LGM adjustment layers
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Fragments of Analysis
For interaction architects, the integration of the GEGL is on a conceptional level a big step forward, by enabling a much more natural and direct interaction, that is closer to the way that our envisioned GIMP users are able to think about manipulating images.
Also during the expert evaluation, it happened dozens of times that an interaction problem was found, and a simple ‘ah, GEGL will solve that’ was enough to deal with it.
But all this goodness and greatness mentioned above is delivered through the secondary effects of introducing GEGL, not from just shoehorning GEGL under the bonnet. Central to all this is the display and manipulation of the GEGL operations list for the current layer.
The guiding principle for the operations list is that it must be very straightforward to review, readjust, delete, reorder, and drag + drop operations, and even merge operations of identical type. And this according to a handful of very simple rules one has to learn. This will unlock the potential of GEGL on a user level.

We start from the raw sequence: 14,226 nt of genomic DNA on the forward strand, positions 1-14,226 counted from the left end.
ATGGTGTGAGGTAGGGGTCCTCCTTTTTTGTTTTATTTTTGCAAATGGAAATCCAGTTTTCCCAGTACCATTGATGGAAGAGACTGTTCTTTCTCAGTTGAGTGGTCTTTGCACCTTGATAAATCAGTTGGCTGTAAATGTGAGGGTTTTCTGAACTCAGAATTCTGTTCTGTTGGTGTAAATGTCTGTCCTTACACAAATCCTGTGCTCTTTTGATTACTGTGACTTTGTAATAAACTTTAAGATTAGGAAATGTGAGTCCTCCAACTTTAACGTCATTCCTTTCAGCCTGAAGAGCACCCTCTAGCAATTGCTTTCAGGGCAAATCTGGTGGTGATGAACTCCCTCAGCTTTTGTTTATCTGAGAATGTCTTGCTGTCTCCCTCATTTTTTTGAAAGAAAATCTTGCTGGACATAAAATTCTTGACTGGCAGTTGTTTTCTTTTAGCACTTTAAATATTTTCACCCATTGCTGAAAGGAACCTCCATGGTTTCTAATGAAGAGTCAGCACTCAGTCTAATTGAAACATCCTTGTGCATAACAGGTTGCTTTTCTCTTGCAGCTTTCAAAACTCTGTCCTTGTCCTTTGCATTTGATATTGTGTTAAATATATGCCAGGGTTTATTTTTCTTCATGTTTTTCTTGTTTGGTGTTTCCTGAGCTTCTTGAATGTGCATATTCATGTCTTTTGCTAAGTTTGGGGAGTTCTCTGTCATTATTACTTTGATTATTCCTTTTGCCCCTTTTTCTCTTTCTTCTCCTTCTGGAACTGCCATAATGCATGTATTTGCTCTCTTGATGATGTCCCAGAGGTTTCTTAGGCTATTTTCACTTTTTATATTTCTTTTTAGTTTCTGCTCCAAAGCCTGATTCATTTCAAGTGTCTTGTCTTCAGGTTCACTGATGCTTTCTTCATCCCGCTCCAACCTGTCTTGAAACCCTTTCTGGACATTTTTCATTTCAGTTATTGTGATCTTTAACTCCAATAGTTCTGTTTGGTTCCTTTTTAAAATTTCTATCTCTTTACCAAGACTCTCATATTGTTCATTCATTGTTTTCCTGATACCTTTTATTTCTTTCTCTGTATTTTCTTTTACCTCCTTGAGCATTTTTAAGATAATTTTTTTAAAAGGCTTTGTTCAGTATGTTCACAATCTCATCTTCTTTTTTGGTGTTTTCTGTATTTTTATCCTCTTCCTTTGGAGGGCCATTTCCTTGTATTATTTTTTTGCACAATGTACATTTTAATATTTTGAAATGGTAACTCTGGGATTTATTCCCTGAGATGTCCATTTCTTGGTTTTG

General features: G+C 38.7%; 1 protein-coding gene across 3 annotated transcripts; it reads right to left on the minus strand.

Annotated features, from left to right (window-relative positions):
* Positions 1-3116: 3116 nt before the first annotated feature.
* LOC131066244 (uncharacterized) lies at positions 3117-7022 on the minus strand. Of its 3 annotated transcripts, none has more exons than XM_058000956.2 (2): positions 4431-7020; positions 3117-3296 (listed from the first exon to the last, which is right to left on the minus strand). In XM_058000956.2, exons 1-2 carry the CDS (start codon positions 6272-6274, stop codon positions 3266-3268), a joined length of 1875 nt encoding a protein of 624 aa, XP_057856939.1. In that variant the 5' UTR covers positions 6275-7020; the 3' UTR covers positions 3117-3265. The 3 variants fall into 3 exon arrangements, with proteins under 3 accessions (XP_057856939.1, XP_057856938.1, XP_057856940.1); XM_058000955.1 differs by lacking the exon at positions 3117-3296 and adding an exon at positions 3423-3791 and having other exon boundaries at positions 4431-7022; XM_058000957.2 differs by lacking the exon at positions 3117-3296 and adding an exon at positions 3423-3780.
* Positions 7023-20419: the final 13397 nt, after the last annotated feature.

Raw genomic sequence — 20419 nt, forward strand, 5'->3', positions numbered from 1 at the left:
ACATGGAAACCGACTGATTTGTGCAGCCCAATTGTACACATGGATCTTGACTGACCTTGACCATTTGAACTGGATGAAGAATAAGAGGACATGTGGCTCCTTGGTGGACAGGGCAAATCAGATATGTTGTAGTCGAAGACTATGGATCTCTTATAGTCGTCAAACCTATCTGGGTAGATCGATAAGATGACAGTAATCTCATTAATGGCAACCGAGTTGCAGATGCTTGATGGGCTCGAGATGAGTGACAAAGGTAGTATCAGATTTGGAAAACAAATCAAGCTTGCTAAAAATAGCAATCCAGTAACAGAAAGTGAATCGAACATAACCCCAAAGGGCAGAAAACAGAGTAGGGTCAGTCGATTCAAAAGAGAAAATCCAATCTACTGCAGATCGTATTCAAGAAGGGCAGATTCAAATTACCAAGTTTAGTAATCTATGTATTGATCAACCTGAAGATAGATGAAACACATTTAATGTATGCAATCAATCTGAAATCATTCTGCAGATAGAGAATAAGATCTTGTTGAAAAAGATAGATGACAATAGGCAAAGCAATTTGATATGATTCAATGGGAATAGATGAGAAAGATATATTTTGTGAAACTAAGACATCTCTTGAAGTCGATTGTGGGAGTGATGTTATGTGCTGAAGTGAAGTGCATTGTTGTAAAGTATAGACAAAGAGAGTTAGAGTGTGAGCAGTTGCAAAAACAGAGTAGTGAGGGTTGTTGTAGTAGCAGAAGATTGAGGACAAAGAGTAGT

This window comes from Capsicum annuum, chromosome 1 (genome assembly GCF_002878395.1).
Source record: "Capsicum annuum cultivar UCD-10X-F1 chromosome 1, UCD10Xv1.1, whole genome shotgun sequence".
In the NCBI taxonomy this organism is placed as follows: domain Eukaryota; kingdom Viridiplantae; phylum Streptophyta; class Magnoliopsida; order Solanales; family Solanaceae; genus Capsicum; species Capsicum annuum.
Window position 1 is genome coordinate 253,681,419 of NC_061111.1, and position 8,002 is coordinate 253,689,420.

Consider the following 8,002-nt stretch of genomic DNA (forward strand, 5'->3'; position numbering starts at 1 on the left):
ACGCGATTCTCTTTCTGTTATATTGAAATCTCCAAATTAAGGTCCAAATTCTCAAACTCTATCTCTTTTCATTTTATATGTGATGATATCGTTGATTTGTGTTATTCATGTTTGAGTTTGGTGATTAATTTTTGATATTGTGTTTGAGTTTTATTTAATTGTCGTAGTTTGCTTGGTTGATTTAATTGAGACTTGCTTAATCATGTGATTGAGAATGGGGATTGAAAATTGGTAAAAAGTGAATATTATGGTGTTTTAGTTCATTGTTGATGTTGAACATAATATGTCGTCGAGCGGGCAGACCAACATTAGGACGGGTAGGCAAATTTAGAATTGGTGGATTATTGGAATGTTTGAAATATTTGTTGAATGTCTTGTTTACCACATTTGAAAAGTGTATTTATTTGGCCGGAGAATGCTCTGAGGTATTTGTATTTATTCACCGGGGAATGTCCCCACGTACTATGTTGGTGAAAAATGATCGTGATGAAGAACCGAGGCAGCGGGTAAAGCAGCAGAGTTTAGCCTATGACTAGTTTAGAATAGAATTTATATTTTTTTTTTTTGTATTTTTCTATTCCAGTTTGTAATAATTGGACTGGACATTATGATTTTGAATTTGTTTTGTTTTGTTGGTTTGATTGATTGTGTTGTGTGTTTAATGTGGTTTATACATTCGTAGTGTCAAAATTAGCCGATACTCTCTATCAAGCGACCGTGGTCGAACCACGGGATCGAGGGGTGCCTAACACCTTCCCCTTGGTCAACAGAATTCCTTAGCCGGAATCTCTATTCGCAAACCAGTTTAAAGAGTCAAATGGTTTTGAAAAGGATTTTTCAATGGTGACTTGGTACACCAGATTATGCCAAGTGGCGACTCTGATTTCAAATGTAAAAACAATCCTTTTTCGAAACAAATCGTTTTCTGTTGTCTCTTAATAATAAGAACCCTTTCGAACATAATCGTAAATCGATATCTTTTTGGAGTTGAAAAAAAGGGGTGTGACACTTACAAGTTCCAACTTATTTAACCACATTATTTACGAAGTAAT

Another guiding principle is that the user representation of GEGL operations is a linear one (a list) although the internal GEGL representation is a tree. The most important reason for doing this is simplicity, keepin the game rules simple. Also it matches the user experience of building up the operations list as a linear process in time, where all the list oprations mentioned above are then ‘cheating history’ or ‘history repeated’, for duplicating operations.
The operations list will be as elematary to using GIMP as the layer stack. By default, both will have to be displayed, as the current layer(s) form the context for the shown operations.
- the overriding design principle here is that the whole concept of layers can be explained with one sentence: ‘layers are just transparent sheets, stacked to form the image’;
- adjustment layers are a hijack of the layers concept that was needed in the 1990s to get things done and to be re-adjustable later on; with GEGl there is no need for it anymore, and GIMP can miss like a toothache: the complication, the unnatural way of working and the fact that the guiding principle above goes to hell;
- layer modes: we understand the power, but there is also something horribly wrong with it; the best a user can do is scroll through the list of modes and see what happens, and that is not being in control of your tool; any workflow that includes a layer mode for rather straightforward goals indicates an interaction problem we have to solve;
- grouping of consecutive layers: we support it; we see for groups of groups an interface display problem, the indenting for a level should not eat too much horizontal space;